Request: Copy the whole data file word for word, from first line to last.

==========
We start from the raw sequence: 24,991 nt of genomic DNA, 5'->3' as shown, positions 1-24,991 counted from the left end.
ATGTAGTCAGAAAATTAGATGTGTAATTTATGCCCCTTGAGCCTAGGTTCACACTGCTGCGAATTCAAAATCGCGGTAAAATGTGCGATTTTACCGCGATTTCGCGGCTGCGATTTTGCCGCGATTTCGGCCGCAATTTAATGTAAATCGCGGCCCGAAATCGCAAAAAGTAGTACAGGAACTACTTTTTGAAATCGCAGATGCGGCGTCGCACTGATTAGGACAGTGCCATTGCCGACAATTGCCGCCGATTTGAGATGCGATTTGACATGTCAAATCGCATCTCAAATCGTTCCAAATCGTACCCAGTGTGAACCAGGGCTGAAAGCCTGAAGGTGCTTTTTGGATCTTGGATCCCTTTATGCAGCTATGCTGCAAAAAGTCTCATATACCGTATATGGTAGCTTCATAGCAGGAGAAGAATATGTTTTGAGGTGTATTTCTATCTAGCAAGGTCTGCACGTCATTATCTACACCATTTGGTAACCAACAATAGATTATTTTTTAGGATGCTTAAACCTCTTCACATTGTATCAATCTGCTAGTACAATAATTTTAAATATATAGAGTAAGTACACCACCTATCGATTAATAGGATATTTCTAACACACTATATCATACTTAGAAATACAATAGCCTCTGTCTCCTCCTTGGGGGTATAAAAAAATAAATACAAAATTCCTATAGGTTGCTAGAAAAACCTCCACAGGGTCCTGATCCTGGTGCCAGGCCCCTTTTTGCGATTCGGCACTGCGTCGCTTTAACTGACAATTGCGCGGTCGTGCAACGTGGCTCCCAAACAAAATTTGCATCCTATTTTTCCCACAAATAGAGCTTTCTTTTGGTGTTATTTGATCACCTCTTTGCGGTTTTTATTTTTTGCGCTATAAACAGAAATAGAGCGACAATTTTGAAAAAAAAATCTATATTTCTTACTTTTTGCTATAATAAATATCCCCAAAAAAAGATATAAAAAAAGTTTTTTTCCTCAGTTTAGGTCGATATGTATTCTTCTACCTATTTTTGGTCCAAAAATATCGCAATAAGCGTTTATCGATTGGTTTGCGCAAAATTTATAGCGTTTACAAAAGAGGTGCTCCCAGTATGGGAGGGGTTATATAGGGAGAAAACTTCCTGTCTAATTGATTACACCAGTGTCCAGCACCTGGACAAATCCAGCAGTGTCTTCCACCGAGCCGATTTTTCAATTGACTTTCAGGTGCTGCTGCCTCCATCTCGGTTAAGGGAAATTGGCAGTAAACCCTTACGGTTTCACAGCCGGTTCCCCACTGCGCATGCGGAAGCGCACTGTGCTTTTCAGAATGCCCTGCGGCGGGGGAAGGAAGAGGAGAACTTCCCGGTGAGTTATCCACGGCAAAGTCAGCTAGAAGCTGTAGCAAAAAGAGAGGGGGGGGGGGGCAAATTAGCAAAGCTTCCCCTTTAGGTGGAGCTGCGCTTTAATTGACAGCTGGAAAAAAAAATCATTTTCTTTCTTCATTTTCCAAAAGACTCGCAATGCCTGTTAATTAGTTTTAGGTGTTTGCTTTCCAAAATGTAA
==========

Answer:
We start from the raw sequence: 24,991 nt of genomic DNA, 5'->3' as shown, positions 1-24,991 counted from the left end.
ATGTAGTCAGAAAATTAGATGTGTAATTTATGCCCCTTGAGCCTAGGTTCACACTGCTGCGAATTCAAAATCGCGGTAAAATGTGCGATTTTACCGCGATTTCGCGGCTGCGATTTTGCCGCGATTTCGGCCGCAATTTAATGTAAATCGCGGCCCGAAATCGCAAAAAGTAGTACAGGAACTACTTTTTGAAATCGCAGATGCGGCGTCGCACTGATTAGGACAGTGCCATTGCCGACAATTGCCGCCGATTTGAGATGCGATTTGACATGTCAAATCGCATCTCAAATCGTTCCAAATCGTACCCAGTGTGAACCAGGGCTGAAAGCCTGAAGGTGCTTTTTGGATCTTGGATCCCTTTATGCAGCTATGCTGCAAAAAGTCTCATATACCGTATATGGTAGCTTCATAGCAGGAGAAGAATATGTTTTGAGGTGTATTTCTATCTAGCAAGGTCTGCACGTCATTATCTACACCATTTGGTAACCAACAATAGATTATTTTTTAGGATGCTTAAACCTCTTCACATTGTATCAATCTGCTAGTACAATAATTTTAAATATATAGAGTAAGTACACCACCTATCGATTAATAGGATATTTCTAACACACTATATCATACTTAGAAATACAATAGCCTCTGTCTCCTCCTTGGGGGTATAAAAAAATAAATACAAAATTCCTATAGGTTGCTAGAAAAACCTCCACAGGGTCCTGATCCTGGTGCCAGGCCCCTTTTTGCGATTCGGCACTGCGTCGCTTTAACTGACAATTGCGCGGTCGTGCAACGTGGCTCCCAAACAAAATTTGCATCCTATTTTTCCCACAAATAGAGCTTTCTTTTGGTGTTATTTGATCACCTCTTTGCGGTTTTTATTTTTTGCGCTATAAACAGAAATAGAGCGACAATTTTGAAAAAAAAATCTATATTTCTTACTTTTTGCTATAATAAATATCCCCAAAAAAAGATATAAAAAAAGTTTTTTTCCTCAGTTTAGGTCGATATGTATTCTTCTACCTATTTTTGGTCCAAAAATATCGCAATAAGCGTTTATCGATTGGTTTGCGCAAAATTTATAGCGTTTACAAAAGAGGTGCTCCCAGTATGGGAGGGGTTATATAGGGAGAAAACTTCCTGTCTAATTGATTACACCAGTGTCCAGCACCTGGACAAATCCAGCAGTGTCTTCCACCGAGCCGATTTTTCAATTGACTTTCAGGTGCTGCTGCCTCCATCTCGGTTAAGGGAAATTGGCAGTAAACCCTTACGGTTTCACAGCCGGTTCCCCACTGCGCATGCGGAAGCGCACTGTGCTTTTCAGAATGCCCTGCGGCGGGGGAAGGAAGAGGAGAACTTCCCGGTGAGTTATCCACGGCAAAGTCAGCTAGAAGCTGTAGCAAAAAGAGAGGGGGGGGGGGGCAAATTAGCAAAGCTTCCCCTTTAGGTGGAGCTGCGCTTTAATTGACAGCTGGAAAAAAAAATCATTTTCTTTCTTCATTTTCCAAAAGACTCGCAATGCCTGTTAATTAGTTTTAGGTGTTTGCTTTCCAAAATGTAA